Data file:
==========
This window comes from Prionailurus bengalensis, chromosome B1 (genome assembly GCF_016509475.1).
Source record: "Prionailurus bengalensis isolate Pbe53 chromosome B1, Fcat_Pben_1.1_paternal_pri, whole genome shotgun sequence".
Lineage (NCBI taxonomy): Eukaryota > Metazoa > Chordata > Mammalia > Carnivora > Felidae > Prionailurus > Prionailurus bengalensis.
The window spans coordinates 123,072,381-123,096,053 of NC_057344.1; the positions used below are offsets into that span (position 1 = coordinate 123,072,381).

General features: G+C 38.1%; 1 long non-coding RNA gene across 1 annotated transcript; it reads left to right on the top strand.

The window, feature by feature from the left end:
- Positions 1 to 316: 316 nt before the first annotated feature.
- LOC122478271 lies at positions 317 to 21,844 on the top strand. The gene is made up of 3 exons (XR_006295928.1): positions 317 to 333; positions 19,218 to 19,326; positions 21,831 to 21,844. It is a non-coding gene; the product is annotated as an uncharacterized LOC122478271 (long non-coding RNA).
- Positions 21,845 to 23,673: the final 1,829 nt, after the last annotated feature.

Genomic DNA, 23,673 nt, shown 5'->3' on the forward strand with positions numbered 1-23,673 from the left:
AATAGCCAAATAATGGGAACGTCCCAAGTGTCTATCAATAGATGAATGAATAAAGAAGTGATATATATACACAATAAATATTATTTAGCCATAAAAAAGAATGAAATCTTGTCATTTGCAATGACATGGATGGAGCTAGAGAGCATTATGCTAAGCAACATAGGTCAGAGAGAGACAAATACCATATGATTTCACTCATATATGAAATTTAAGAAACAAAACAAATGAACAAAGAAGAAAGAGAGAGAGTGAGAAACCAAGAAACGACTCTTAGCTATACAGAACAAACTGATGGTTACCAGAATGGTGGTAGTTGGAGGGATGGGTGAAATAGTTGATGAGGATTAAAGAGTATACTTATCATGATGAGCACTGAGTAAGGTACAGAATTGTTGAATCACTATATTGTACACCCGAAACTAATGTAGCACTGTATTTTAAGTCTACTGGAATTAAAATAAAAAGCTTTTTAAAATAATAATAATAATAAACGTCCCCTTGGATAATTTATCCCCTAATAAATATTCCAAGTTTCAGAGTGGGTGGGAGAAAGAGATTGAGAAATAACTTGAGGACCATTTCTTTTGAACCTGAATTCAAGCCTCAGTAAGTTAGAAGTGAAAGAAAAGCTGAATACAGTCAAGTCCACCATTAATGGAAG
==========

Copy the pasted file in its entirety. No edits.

This window comes from Prionailurus bengalensis, chromosome B1 (genome assembly GCF_016509475.1).
Source record: "Prionailurus bengalensis isolate Pbe53 chromosome B1, Fcat_Pben_1.1_paternal_pri, whole genome shotgun sequence".
Lineage (NCBI taxonomy): Eukaryota > Metazoa > Chordata > Mammalia > Carnivora > Felidae > Prionailurus > Prionailurus bengalensis.
The window spans coordinates 123,072,381-123,096,053 of NC_057344.1; the positions used below are offsets into that span (position 1 = coordinate 123,072,381).

General features: G+C 38.1%; 1 long non-coding RNA gene across 1 annotated transcript; it reads left to right on the top strand.

The window, feature by feature from the left end:
- Positions 1 to 316: 316 nt before the first annotated feature.
- LOC122478271 lies at positions 317 to 21,844 on the top strand. The gene is made up of 3 exons (XR_006295928.1): positions 317 to 333; positions 19,218 to 19,326; positions 21,831 to 21,844. It is a non-coding gene; the product is annotated as an uncharacterized LOC122478271 (long non-coding RNA).
- Positions 21,845 to 23,673: the final 1,829 nt, after the last annotated feature.

Genomic DNA, 23,673 nt, shown 5'->3' on the forward strand with positions numbered 1-23,673 from the left:
AATAGCCAAATAATGGGAACGTCCCAAGTGTCTATCAATAGATGAATGAATAAAGAAGTGATATATATACACAATAAATATTATTTAGCCATAAAAAAGAATGAAATCTTGTCATTTGCAATGACATGGATGGAGCTAGAGAGCATTATGCTAAGCAACATAGGTCAGAGAGAGACAAATACCATATGATTTCACTCATATATGAAATTTAAGAAACAAAACAAATGAACAAAGAAGAAAGAGAGAGAGTGAGAAACCAAGAAACGACTCTTAGCTATACAGAACAAACTGATGGTTACCAGAATGGTGGTAGTTGGAGGGATGGGTGAAATAGTTGATGAGGATTAAAGAGTATACTTATCATGATGAGCACTGAGTAAGGTACAGAATTGTTGAATCACTATATTGTACACCCGAAACTAATGTAGCACTGTATTTTAAGTCTACTGGAATTAAAATAAAAAGCTTTTTAAAATAATAATAATAATAAACGTCCCCTTGGATAATTTATCCCCTAATAAATATTCCAAGTTTCAGAGTGGGTGGGAGAAAGAGATTGAGAAATAACTTGAGGACCATTTCTTTTGAACCTGAATTCAAGCCTCAGTAAGTTAGAAGTGAAAGAAAAGCTGAATACAGTCAAGTCCACCATTAATGGAAG